You may be new to Pro Tools and wonder where to go to see how Pro Tools is working with your system resources.
Under the hood at the bottom of the Window menu is a handy option called System Usage and depending on what version of Pro Tools you own it will appear a little differently.
All Pro Tools users will have the following showing in the System Usage Window:
- CPU - This meter displays the amount of your computer’s CPU resources that Pro Tools is using. Depending on how many cores your processor has the number shown will differ. One small thing to note is that Pro Tools displays duo chips as double the amount, so a 2.8 GHz Quad-Core Intel Xeon shows up as 8 and not 4 in this part of the window. Items that use this processing include Elastic Audio processing, Clip Gain processing, Native plug-in and mixer processing.
- Disk - This displays the activity of the hard disk. Remember Pro Tools is a DAW and writes the audio to a hard drive, read and write access in the fastest possible time is essential so the faster your hard drive is the better, normally a 7200rpm is the starting point. Using the same drive for your Pro Tools sessions is not recommended so either use a second high speed internal hard drive or an external hard drive that is connected either by Firewire, Thunderbolt or USB2.
- Memory - The memory meter shows how much system RAM is being used by Pro Tools. If you are using Pro Tools 10 and earlier, which are 32 bit applications, then this is limited to around 3GB, irrespective how much RAM you may have installed in your computer. Pro Tools 11 is a 64 bit application, so is theoretically able to access as much memory as you throw at it. Plug-ins, particularly Virtual Instruments with large libraries use lots of memory so it is good to have as much in your computer for Pro Tools to access. However you need to remember that Pro Tools accesses RAM for other functions too, this includes; The Audio and Video Engines, plug-ins and disk cache (if available & enabled).
If you are using Pro Tools HD/HDX then you will have some additional information that pertains to the cards installed in your system and features only available to HD users.
From Pro Tools 10 onwards Disk Cache was made available for HD Software owners. Disk Cache allocates part of the computer’s RAM and then Pro Tools pre-loads audio that will normally stream from disk into memory. This gives faster and more snappy performance. Only those with Disk Cache will see the Disk Cache meter in the Activity window and have set a fixed Cache size in the Playback Engine window.
Pro Tools 10 has an additional meter - Timeline Cache. This displays how much of the media on your timeline is held in the cache. Pro Tools will load the media closest to the current cursor position first, until the allocated RAM is filled up, or the timeline is completely cached in which case it will display 100%. With Pro Tools 11, Avid have merged the Disk Cache and Timeline Cache meters together into one meter.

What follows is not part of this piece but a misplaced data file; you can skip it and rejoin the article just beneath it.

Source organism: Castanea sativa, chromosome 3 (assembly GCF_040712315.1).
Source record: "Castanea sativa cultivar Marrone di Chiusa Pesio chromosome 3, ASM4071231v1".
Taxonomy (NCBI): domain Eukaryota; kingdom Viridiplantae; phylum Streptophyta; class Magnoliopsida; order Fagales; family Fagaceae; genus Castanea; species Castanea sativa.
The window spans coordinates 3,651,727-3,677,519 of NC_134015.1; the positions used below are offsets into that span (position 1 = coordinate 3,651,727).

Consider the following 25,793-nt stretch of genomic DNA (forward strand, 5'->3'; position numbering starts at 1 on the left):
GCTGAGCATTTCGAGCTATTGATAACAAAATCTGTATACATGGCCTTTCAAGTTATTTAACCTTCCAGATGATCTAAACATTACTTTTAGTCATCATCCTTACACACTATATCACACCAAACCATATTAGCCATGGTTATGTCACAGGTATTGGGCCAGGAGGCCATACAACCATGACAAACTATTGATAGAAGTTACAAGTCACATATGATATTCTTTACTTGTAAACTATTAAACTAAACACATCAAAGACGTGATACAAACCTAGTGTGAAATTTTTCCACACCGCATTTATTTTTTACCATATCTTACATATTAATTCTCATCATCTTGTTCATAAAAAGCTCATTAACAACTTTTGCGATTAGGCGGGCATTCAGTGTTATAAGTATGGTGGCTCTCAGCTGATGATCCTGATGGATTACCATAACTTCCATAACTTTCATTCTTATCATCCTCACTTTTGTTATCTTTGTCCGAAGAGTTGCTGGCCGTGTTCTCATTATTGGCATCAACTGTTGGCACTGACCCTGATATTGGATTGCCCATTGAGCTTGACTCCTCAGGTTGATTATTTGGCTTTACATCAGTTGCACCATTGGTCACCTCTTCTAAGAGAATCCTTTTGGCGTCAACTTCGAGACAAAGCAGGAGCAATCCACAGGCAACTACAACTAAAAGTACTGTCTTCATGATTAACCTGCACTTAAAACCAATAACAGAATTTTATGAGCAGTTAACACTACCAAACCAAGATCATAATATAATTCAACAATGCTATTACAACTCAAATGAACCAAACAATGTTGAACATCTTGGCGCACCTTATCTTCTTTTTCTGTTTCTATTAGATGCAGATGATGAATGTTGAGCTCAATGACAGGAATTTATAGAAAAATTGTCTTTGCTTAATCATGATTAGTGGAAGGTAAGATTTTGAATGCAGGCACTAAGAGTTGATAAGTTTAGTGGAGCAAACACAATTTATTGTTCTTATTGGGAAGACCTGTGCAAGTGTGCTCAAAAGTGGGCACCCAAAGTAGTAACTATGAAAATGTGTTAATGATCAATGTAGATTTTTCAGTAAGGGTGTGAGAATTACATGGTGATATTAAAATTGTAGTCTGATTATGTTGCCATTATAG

You can see in the image above a DSP meter that shows how many voices are used from those available and the number of time slots. The time slots have to do with Time Division Multiplexing (TDM) which is a digital equivalent of having a time share villa holiday. With earlier versions of Pro Tools this could be a bottleneck but with Pro Tools 11 Avid has increased the number of time slots to resolve this pressure point.
Depending on how many cards you have then you will see the HDX Card meters, you can see in this example how the load is being distributed across the card and is shared by Mixers, Dynamics, 6030 instances and Pitch II, this will differ depending on what DSP based processes and plug-ins are running.
Running Out Of Juice - Where To Look
If you find your Pro Tools system is experiencing difficulty running your sessions then the information shown in the System Usage window can help you work out what you need to do. In simple terms this is what will start to solve your issues.
- CPU maxing out - You need to consider buying a machine with a faster processor.
- Disk maxing out - You need to consider buying a faster drive or an external drive with a high speed data connection. If you have HD software then you can first try allocating any spare memory to the Disk Cache, this will alleviate some of the Disk issues.
- Memory maxing out - If you are running Pro Tools 10 and below then you can increase your computer RAM memory but remember as it is a 32 bit application then anything over and above 3GB can’t be accessed by Pro Tools and so won’t help Pro Tools - it may help take pressure off for other system resources outside of Pro Tools. If you are running Pro Tools 11 then put as much memory as you can into your computer.
- DSP maxing out - Consider buying another HDX card.
- HDX card maxing out - Again consider buying another HDX card.
If you plan to run sessions with lots of virtual instruments then think carefully before investing in Pro Tools HD or HDX, nearly all VIs are native plug-ins so would not access the DSP cards anyway. DSP may help free up some of the plug-ins using native processing but it won’t solve all your problems.